December 29, 2011

Eliminating the Bad Eggs - A Serious Discussion

When you're the parent of a child with special needs, your one constant worry is how your child will be cared for after you're dead and gone.

Will anyone love him like I do? Will they be kind to him? Will they "get" him? Will he have a life of possibility, or be warehoused away from the rest of society?

I'll be 55 in a few months. The Boy will be 17; he has a lot more life left than I do. This worry about the quality of his life in the future occupies my mind all.the.time.

And the worst part about it? Realistically, I have no control over his future - it'll be up to him and whomever is acting as his advocate. With mental health budgets being slashed across the nation, I don't know what kind of services will be available to him when he's an adult. 

Will he be able to live independently? We don't know that yet.
Will he be able to earn enough money to support himself? I dunno.
Will he seek out help and support? Will he take his medication? 

Will he end up in prison? (That's the thought that plagues me most, especially after the recent macing and arrest adventure).

I guess I just need to count our blessings right now, and not fret about what we can't control. 

I know I'm glad that we are living now - where we know more about the treatments and services that help the most (although there is a zillion things we don't know yet).

Here's some information that will keep you awake for nights on end.

See, there is a point to this post.

Eugenics is the study of hereditary improvement of the human race by controlled selective breeding.

I automatically think of Hitler, and how he killed mentally ill and physically disabled children and adults in his effort to create a master race.

But eugenics was also carried out in the United States, long before Hitler came to power in Europe.

If you were an inmate of a prison or mental asylum, (like the Pennsylvania Training School for Feeble-minded Children, for example) and were diagnosed with a mental illness or physical or mental challenge, or have a child or sibling who has one of these challenges, thank your lucky stars that you didn't live in the late nineteenth or early- to mid-twentieth centuries.

In the US, some 60,000 Americans (mostly female) were sterilized during that time. Compulsory sterilization was carried out in thirty-two states. To see how your state fared, click here.

California had the highest number of sterilizations at 20,108; Virginia performed sterilizations until 1979...whoa.

And the U.S. Supreme Court said it was okey dokey.

Justice Oliver Wendell Holmes said, in his written argument:

It is better for all the world, instead of waiting to execute degenerate offspring for crime, or to let them starve for their imbecility, society can prevent those who are manifestly unfit from continuing their kind.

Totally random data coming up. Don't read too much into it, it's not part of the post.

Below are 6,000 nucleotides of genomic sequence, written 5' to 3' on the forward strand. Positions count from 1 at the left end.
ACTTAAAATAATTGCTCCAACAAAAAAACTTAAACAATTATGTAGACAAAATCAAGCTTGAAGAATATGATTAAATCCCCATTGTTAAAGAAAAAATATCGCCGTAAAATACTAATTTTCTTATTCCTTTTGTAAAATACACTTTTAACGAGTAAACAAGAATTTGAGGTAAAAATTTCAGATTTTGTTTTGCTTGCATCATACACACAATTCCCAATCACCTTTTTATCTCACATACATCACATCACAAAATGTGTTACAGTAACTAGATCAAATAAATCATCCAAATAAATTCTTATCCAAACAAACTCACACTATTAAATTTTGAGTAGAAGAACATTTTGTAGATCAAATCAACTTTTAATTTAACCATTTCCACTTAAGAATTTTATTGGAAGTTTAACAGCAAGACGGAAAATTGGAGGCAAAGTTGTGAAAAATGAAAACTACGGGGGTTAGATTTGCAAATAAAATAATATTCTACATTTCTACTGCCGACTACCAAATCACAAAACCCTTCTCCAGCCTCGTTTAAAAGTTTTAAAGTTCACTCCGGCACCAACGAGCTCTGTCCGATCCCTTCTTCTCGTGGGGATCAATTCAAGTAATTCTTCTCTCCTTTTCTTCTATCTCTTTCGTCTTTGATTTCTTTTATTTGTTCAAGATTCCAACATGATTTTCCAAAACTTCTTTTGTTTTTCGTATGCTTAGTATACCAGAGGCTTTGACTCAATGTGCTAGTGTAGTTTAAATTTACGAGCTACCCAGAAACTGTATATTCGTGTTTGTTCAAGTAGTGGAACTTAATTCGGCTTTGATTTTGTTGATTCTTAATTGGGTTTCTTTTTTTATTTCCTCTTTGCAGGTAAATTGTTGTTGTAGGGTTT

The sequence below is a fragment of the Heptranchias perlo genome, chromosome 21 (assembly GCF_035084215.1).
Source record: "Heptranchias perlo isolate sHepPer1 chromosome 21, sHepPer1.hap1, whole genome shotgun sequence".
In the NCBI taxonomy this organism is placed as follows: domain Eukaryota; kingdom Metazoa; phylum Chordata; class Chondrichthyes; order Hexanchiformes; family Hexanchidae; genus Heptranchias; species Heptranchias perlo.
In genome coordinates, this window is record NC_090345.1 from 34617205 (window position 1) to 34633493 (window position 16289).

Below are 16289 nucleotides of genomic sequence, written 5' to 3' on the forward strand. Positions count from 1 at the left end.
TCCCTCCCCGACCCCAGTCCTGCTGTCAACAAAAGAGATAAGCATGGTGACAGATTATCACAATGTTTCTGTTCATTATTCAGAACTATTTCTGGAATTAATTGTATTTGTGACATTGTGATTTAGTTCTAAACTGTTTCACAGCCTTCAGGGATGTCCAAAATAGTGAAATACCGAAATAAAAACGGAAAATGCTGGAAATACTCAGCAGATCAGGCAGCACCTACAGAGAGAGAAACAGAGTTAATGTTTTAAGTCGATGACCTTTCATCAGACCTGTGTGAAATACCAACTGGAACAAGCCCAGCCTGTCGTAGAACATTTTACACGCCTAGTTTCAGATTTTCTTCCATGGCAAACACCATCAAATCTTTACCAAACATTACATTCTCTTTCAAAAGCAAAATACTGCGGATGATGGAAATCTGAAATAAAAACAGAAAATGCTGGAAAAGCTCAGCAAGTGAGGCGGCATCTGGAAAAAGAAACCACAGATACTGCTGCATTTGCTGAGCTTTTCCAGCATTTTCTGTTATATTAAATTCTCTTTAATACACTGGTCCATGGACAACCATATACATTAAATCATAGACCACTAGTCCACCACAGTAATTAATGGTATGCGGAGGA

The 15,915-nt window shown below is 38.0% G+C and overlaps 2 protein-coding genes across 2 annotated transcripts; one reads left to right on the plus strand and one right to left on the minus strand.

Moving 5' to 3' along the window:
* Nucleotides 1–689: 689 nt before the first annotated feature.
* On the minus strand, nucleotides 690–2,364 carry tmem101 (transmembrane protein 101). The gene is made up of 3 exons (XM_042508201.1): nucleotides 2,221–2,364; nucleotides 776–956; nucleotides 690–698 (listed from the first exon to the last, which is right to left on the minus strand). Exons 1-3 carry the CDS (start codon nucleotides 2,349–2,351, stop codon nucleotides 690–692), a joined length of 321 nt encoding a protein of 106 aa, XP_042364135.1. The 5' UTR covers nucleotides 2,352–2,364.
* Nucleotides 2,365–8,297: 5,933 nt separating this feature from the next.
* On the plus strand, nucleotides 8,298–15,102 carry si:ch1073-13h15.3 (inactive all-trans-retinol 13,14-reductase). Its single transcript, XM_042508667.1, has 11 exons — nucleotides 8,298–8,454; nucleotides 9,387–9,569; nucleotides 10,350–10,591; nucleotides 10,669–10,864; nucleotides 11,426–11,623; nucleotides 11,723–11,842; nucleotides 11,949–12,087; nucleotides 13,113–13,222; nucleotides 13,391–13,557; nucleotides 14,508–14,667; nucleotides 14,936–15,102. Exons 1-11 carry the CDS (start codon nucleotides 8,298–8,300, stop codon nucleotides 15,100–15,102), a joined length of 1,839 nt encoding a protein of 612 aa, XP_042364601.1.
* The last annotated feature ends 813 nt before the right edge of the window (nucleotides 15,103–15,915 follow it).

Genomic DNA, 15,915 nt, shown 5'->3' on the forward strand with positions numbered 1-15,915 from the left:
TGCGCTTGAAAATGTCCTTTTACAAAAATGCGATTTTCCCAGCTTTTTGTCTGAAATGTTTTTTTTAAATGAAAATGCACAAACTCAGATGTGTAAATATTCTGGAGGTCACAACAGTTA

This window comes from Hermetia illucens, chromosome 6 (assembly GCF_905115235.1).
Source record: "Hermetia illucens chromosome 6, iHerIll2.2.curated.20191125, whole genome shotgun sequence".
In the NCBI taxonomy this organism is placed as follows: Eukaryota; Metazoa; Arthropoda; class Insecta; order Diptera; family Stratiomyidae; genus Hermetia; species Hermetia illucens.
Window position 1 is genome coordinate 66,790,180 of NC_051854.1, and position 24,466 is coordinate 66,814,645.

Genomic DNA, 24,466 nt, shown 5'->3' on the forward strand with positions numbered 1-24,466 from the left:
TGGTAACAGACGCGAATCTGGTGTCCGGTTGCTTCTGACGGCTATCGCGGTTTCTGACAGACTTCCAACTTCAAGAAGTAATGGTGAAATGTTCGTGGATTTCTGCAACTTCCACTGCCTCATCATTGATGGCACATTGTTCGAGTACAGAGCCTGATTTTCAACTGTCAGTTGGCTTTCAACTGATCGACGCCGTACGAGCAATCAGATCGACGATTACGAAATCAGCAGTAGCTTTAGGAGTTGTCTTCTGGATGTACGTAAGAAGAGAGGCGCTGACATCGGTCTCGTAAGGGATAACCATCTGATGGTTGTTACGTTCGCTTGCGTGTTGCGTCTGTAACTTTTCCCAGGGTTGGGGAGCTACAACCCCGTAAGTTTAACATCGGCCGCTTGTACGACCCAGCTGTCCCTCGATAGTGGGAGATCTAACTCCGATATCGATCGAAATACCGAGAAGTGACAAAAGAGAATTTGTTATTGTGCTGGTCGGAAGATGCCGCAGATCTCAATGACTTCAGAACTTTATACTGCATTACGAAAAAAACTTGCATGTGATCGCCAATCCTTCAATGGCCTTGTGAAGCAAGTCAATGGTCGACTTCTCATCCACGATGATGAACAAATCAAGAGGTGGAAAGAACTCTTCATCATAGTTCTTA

At the time, it was believed that a "germ plasm" would be passed from one generation to the next, resulting in more feeble-minded offspring. So it was decided that it was a good idea to sterilize young girls, young women, and young men - to prevent them from procreating.

Thanks to prison and mental health reformers like Dorothea Dix, more progressive and humane ways of housing and treating the mentally ill and the incarcerated were enacted.

I am putting my faith in our health care system, governmental agencies and non-profit organizations to continue the strides that have been made in treatment, services and research. 

May they never resort to thinking that the world would be better off without children with special needs. I can only hope that they'll treat my son like he was theirs.

Thank God we don't automatically eliminate the children who don't conform to the norm.

The past seventeen years would have been a lot less                  . Depending on the day, or the mood or the adventure, I could fill in the blank numerous ways. 

I know it would have been a life filled with less love...and who wants that?

The impetus for this post was NPR. You are free to blame them for bumming you out.


  1. Kim, I admire you for all you belive in, have gone through, endure, appreciate. You are the epitome of a good mom, on good days and bad. The love in your heart for the boy is apparent, and your concerns downright real and awlfully scary. It is really hard to not worry, but it is like rocking in a rocking chair. You can get yourself going really fast, but you get nowhere. I wish you peace and calm and a Happy New Year and a great day today.

  2. Stupid NPR. . . *punches them*

  3. NPR does that, which is why we should all listen to it. I'm sure this is a HUGE issue for you. I pray that you are able to see him find a track that works for him and relieves you of the burden of worrying about him all the time.

  4. I'm glad that we live now, even tho it could be 100 times better. I have to say tho, if a man, woman, or couple are accused of child abuse beyond a shadow of doubt, I think they should be sterilized as part of their sentence.

    You are a great mom. You are doing what you need to do to make it a better world for him.


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